Every one of the dozen nurses The Fuller Project and Reckon interviewed for this story pointed to ongoing hospital pain points that, though present before the pandemic, have been exacerbated by month after month of constant crisis.
There are simply too few nurses to care for the surging need. “We’re sprinting every day,” Amy said, “And you just can't maintain that.”
'No raises, bonuses, or hazard pay'
On top of the mental strain, the stubbornly low wages many receive feel like “a slap in the face,” says Brittany*, who recently left her position in Mississippi for a higher-paying traveling agency position. (She asked to be identified by a pseudonym for fear of retaliation when she returns to her home hospital in Jackson.)
Nurse pay has remained relatively flat for the last decade, and only ticked up slightly during the pandemic, according to recent Health Affairs research, but least so in the South where care has always demanded more. Mississippi staff are paid among the lowest in the country — with a $28.67 average hourly wage (behind only South Dakota, at $28.73) — about $10 hourly shy of the national average.
“The hospital won’t give us raises, bonuses, or COVID (hazard) pay,” said Brittany, who is currently working in Louisiana through the agency. “And then you have a neighboring state who’s offering $126 an hour and a $1,000 stipend to pay for housing during the week, versus your $30 job at home.”
“I don't care about the healthcare hero signs anymore because the hospitals have shown that they don't care about us. If you really think that we are the heroes that you say we are and we are a vital part of the healthcare community, then pay us what we’re worth.”— Brittany,* nurse
Amid these pay gaps, expressions of gratitude, she said, have started to ring hollow. “I don't care about the healthcare hero signs anymore because the hospitals have shown that they don't care about us,” she said. “If you really think that we are the heroes that you say we are and we are a vital part of the healthcare community, then pay us what we’re worth,” she said.
Instead of higher pay, the new COVID wave has been met with fewer staff, who are asked to do more under constant crisis conditions and peak hospitalizations.
The underlying causes of financial stress in the hospital system predate the pandemic. For one thing, Mississippi has among the highest rates of uninsured people in the nation — four of the five states with the most uninsured people per capita are in the South. People without insurance are more likely to seek care in emergency departments because they lack other options.
For another, over the past 10 years, Southern states have seen the most hospital closures — in part due to decades of providing uncompensated care — so staff see a tighter, sicker squeeze on resources. Across the country the Southern states, Texas, Tennessee, and Georgia lost the most hospitals.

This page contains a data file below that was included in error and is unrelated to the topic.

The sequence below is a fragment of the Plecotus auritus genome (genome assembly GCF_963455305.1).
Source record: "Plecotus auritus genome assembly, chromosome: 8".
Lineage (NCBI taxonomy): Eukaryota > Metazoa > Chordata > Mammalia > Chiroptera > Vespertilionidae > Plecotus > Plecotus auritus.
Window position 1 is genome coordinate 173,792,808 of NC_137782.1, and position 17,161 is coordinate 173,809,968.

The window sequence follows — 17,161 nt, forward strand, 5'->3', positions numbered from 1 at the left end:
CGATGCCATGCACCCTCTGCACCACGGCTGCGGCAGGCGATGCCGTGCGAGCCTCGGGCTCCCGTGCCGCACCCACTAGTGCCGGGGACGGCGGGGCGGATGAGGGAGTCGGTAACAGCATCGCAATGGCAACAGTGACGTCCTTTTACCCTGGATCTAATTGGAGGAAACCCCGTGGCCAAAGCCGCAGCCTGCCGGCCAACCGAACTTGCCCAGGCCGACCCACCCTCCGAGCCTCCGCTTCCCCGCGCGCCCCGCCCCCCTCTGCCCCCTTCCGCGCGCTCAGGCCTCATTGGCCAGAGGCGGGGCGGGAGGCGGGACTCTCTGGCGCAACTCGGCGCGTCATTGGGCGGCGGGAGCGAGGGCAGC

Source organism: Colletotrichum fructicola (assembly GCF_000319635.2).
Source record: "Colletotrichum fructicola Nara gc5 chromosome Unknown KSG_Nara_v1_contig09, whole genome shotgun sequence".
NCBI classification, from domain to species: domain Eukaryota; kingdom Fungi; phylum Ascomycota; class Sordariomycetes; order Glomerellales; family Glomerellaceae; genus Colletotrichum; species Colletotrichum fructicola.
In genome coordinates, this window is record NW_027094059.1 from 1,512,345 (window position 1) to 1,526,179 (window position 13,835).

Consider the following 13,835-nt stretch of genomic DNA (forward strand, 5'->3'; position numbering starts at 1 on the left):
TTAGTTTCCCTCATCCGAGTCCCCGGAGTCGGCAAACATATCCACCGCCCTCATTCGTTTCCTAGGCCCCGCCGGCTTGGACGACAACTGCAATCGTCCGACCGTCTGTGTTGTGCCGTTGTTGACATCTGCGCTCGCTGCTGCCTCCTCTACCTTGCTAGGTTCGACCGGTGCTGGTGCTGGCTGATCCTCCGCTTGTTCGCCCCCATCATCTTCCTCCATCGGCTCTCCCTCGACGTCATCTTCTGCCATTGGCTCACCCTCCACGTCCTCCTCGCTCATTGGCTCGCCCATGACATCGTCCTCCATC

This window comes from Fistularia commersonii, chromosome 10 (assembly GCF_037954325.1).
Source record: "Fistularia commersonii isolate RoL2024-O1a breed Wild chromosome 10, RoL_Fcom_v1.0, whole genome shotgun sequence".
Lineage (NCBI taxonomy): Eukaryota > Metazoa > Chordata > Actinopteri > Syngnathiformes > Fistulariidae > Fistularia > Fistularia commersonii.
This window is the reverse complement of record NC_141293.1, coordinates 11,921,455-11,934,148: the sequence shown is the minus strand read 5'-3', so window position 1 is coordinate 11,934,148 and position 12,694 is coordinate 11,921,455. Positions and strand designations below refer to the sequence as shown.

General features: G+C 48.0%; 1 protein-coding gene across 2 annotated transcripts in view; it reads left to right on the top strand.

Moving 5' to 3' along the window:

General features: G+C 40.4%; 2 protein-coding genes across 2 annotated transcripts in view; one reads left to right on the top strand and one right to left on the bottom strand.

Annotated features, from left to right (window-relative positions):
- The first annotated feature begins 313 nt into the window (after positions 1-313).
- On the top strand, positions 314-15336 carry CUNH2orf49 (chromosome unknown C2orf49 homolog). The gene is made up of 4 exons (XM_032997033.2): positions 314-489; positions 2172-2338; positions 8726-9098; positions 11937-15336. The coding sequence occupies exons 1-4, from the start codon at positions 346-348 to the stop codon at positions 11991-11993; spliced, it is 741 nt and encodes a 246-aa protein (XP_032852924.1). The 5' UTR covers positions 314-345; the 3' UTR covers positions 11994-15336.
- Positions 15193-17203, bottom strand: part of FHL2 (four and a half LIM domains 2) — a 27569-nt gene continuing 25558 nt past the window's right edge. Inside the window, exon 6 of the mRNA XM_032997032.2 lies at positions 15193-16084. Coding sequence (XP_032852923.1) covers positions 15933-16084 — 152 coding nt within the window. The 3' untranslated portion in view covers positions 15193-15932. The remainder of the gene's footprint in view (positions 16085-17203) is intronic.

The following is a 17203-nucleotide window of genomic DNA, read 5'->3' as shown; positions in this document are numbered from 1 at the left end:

Mississippi is not far behind. Because its hospitals are so taxed, Mississippi in early January entered crisis standards of care — an emergency intervention tool employed by the state health department to spread the burden across hospitals by revolving new ICU patients to different facilities around the state. It’s meant to be short-term, but is still in place a month later. Mississippi has among the lowest vaccination rates, stalled at 50%, and has seen the highest death rate across the pandemic.
Hospital administrators and public health advocates in this region have long said they need federal and state financial help to prop up their hospitals and health systems. Expanding Medicaid allows people with low incomes to sign up for federal health insurance, and research shows it helps hospitals stay open because they’re reimbursed for care that would otherwise be given for free.
Studies also show having more people insured not only saves states money, but also saves lives by expanding access to preventive care, like cancer screenings, and helps people get acute care faster when it’s needed. Of the 12 states that have not expanded, almost all are in the South.
Capacity a misnomer for staffing
Meanwhile, most Southern state policymakers have done little to address the issues.
Quite the contrary: Legislatures, particularly in the South, have slashed public health budgets, and with it staffing, over the last decade. Due to state budget cuts, local health department spending has plummeted by almost 20% since 2010 and staffing dropped at the state and local level by nearly 40,000 jobs.
Despite generally having higher need — more poverty, chronic illness and uninsured folks — cuts have been deepest in the South. Louisiana’s health agency spends the least per capita: $32 per person; at $37, Tennessee isn’t far behind. Delaware spends the most per person, just above other Northeastern states, at $263.